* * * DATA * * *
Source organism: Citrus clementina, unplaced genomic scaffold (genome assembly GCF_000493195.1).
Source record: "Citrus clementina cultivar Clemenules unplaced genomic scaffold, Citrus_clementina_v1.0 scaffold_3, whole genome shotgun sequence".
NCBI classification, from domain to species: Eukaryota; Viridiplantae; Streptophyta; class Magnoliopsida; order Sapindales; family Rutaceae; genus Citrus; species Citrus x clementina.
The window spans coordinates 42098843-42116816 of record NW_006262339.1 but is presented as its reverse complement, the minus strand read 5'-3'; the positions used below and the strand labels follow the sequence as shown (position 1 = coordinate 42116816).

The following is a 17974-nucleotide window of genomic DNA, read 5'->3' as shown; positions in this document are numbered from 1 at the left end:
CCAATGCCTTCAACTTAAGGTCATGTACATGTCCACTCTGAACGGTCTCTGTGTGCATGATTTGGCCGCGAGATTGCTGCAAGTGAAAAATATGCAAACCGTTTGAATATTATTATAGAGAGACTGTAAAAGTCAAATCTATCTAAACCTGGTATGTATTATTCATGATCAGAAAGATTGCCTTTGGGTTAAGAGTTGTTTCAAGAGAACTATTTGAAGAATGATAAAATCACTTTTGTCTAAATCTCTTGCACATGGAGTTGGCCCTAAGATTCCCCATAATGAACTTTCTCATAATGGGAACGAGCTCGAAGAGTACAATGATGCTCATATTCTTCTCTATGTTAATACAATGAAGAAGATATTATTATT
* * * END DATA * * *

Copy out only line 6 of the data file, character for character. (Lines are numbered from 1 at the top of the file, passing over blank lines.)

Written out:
CCAATGCCTTCAACTTAAGGTCATGTACATGTCCACTCTGAACGGTCTCTGTGTGCATGATTTGGCCGCGAGATTGCTGCAAGTGAAAAATATGCAAACCGTTTGAATATTATTATAGAGAGACTGTAAAAGTCAAATCTATCTAAACCTGGTATGTATTATTCATGATCAGAAAGATTGCCTTTGGGTTAAGAGTTGTTTCAAGAGAACTATTTGAAGAATGATAAAATCACTTTTGTCTAAATCTCTTGCACATGGAGTTGGCCCTAAGATTCCCCATAATGAACTTTCTCATAATGGGAACGAGCTCGAAGAGTACAATGATGCTCATATTCTTCTCTATGTTAATACAATGAAGAAGATATTATTATT